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In Vitro Assessment of Skin Irritation Potential of Surfactant-based Formulations by Using a 3-D Skin Reconstructed Tissue Model and Cytokine Response

Russel M. Walters, Lisa Gandolfi, M. Catherine Mack, Michael Fevola, Katharine Martin, Mathew T. Hamilton, Allison Hilberer, Nicole Barnes, Nathan Wilt, Jennifer R. Nash, Hans A. Raabe and Gertrude-Emilia Costin

The personal care industry is focused on developing safe, more efficacious, and increasingly milder products, that are routinely undergoing preclinical and clinical testing before becoming available for consumer use on skin. In vitro systems based on skin reconstructed equivalents are now established for the preclinical assessment of product irritation potential and as alternative testing methods to the classic Draize rabbit skin irritation test. We have used the 3-D EpiDerm™ model system to evaluate tissue viability and primary cytokine interleukin-1α release as a way to evaluate the potential dermal irritation of 224 non-ionic, amphoteric and/or anionic surfactant-containing formulations, or individual raw materials. As part of our testing programme, two representative benchmark materials with known clinical skin irritation potential were qualified through repeated testing, for use as references for the skin irritation evaluation of formulations containing new surfactant ingredients. We have established a correlation between the in vitro screening approach and clinical testing, and are continually expanding our database to enhance this correlation. This testing programme integrates the efforts of global manufacturers of personal care products that focus on the development of increasingly milder formulations to be applied to the skin, without the use of animal testing.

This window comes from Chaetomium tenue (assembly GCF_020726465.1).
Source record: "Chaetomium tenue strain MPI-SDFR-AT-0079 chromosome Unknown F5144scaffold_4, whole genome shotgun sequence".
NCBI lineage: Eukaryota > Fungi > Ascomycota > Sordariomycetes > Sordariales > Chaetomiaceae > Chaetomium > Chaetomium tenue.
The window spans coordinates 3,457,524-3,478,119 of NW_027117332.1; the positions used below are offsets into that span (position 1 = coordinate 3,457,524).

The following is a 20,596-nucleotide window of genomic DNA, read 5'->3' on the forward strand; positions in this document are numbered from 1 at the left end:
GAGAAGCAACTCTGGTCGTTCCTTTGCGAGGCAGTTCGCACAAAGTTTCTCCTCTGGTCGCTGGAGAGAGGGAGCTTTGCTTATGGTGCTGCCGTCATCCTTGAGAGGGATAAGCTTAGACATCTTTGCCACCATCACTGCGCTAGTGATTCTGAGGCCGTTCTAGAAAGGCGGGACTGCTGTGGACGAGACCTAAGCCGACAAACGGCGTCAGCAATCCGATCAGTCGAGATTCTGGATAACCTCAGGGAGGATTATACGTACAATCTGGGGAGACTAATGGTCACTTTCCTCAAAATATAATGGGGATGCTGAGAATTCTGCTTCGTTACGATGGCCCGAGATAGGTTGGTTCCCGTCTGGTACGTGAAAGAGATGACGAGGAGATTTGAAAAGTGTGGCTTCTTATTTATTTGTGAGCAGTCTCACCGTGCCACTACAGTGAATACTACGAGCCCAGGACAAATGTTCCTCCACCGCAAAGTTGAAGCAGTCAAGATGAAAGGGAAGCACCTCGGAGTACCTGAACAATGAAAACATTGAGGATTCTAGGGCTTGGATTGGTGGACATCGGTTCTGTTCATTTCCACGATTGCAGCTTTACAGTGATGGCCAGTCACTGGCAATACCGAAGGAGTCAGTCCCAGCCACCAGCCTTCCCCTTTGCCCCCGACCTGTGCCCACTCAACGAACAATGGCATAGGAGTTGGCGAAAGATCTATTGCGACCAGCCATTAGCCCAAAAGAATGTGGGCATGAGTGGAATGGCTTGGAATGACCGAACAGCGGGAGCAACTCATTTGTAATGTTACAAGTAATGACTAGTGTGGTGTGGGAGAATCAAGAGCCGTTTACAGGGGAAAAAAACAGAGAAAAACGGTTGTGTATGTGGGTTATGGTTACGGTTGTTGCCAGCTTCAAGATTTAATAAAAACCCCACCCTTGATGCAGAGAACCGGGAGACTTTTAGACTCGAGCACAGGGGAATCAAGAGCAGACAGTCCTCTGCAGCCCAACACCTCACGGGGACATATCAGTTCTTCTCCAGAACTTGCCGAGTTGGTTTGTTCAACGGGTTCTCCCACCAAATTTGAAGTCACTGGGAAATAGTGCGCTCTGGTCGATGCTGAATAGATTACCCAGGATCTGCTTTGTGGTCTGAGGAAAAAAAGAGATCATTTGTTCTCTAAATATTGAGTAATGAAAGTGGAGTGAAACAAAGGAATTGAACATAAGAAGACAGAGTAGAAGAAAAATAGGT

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The Adverse Outcome Pathway Concept: A Basis for Developing Regulatory Decision-making Tools

Nathalie Delrue, Magdalini Sachana, Yuki Sakuratani, Anne Gourmelon, Eeva Leinala, Robert Diderich